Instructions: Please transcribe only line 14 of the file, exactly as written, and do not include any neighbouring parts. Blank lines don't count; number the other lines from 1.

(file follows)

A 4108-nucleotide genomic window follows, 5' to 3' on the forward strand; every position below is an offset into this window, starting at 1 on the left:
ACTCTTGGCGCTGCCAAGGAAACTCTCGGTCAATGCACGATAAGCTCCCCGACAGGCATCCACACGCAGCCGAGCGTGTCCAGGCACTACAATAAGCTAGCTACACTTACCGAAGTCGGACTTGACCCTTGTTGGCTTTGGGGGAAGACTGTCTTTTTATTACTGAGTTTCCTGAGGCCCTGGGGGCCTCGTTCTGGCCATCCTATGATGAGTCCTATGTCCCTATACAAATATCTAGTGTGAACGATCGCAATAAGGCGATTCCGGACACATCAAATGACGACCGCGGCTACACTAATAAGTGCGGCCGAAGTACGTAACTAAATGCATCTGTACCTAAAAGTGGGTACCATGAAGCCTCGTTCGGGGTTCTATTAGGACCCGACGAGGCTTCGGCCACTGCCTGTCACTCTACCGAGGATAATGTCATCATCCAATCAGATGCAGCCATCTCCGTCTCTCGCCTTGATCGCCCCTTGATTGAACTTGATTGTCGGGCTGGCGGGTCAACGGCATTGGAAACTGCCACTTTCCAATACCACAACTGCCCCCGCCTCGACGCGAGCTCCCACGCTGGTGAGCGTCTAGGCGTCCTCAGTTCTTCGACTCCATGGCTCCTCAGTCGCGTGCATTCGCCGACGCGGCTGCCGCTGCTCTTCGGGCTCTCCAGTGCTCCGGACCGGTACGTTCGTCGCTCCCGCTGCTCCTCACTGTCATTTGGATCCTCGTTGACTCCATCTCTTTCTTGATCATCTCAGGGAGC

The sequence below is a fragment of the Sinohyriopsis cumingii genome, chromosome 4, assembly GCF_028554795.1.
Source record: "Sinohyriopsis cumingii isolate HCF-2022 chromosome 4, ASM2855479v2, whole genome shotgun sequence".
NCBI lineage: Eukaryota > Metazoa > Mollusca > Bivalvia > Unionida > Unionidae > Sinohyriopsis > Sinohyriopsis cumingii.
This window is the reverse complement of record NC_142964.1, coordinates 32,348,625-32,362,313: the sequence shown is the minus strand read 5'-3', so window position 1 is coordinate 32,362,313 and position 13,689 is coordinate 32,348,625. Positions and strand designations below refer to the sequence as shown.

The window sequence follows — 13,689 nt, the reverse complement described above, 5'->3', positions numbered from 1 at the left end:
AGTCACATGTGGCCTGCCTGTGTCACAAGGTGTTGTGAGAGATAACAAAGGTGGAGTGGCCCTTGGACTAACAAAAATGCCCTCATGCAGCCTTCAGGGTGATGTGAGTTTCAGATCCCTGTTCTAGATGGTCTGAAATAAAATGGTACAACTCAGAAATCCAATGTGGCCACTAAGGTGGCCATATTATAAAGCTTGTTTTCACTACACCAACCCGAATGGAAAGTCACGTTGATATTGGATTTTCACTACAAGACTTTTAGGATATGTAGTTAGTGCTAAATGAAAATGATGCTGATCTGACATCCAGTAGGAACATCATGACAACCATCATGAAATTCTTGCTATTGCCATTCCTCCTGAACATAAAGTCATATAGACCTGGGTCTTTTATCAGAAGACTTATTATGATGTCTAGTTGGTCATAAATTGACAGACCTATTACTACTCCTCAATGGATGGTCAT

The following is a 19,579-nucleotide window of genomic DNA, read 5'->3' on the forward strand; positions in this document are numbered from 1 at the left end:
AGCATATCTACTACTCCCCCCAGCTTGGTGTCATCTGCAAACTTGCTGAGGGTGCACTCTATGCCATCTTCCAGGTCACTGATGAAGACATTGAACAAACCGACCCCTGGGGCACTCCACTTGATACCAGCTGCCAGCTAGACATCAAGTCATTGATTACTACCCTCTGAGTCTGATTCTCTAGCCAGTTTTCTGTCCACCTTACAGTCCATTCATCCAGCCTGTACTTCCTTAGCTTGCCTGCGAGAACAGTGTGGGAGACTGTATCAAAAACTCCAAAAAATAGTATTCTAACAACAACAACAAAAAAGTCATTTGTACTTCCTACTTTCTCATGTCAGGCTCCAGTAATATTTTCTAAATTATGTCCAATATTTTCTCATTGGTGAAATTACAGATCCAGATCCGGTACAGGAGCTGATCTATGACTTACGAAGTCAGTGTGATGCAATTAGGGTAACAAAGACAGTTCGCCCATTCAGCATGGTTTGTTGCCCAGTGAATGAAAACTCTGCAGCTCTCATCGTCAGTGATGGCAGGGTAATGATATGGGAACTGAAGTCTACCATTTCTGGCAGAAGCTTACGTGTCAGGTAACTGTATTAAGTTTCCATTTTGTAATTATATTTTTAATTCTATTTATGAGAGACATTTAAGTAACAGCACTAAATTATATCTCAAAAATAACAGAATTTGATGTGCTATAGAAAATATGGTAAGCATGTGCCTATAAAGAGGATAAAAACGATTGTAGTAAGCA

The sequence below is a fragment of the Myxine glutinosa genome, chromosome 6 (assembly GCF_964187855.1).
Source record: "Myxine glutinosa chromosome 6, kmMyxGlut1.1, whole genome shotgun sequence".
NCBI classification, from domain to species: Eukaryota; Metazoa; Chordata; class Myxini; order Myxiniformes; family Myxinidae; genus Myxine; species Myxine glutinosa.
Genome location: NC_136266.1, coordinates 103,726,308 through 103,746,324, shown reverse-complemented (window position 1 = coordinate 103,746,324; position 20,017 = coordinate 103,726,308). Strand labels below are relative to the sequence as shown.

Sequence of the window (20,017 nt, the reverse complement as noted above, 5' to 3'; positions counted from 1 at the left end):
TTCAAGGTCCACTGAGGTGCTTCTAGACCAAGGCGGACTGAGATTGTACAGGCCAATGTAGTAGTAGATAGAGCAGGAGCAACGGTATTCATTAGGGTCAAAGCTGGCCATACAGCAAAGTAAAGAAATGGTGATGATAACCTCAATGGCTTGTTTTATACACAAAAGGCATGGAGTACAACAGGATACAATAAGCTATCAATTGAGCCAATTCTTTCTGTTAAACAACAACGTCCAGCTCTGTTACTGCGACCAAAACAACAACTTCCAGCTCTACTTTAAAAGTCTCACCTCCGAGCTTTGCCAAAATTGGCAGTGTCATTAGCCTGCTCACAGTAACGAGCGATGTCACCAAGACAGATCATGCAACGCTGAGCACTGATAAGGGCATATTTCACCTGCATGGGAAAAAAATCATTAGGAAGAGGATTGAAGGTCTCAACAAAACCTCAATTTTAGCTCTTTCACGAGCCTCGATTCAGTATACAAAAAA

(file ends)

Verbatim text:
Genome location: NC_136266.1, coordinates 103,726,308 through 103,746,324, shown reverse-complemented (window position 1 = coordinate 103,746,324; position 20,017 = coordinate 103,726,308). Strand labels below are relative to the sequence as shown.